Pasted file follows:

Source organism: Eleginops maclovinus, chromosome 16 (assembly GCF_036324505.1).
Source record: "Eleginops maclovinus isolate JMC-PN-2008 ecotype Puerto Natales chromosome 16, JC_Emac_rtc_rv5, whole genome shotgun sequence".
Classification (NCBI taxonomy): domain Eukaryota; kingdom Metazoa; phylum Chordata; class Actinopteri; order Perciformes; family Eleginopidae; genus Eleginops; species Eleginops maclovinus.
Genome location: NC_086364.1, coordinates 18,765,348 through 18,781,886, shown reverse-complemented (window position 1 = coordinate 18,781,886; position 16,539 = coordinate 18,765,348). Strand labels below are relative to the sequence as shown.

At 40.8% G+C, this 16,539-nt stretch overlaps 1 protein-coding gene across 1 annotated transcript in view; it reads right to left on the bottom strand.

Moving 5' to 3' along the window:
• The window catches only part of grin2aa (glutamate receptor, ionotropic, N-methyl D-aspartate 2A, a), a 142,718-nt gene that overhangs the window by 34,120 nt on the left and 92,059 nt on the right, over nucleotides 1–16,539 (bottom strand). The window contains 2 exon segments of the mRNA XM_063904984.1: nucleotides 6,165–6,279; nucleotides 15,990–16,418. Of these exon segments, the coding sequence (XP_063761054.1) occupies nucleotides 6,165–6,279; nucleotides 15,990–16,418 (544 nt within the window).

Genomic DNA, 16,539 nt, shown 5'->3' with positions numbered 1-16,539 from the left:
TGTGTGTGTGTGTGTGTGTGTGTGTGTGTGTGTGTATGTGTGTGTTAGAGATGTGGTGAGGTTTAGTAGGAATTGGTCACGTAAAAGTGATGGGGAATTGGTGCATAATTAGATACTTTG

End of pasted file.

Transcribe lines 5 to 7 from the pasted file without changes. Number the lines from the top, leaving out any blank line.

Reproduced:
At 40.8% G+C, this 16,539-nt stretch overlaps 1 protein-coding gene across 1 annotated transcript in view; it reads right to left on the bottom strand.

Moving 5' to 3' along the window:
• The window catches only part of grin2aa (glutamate receptor, ionotropic, N-methyl D-aspartate 2A, a), a 142,718-nt gene that overhangs the window by 34,120 nt on the left and 92,059 nt on the right, over nucleotides 1–16,539 (bottom strand). The window contains 2 exon segments of the mRNA XM_063904984.1: nucleotides 6,165–6,279; nucleotides 15,990–16,418. Of these exon segments, the coding sequence (XP_063761054.1) occupies nucleotides 6,165–6,279; nucleotides 15,990–16,418 (544 nt within the window).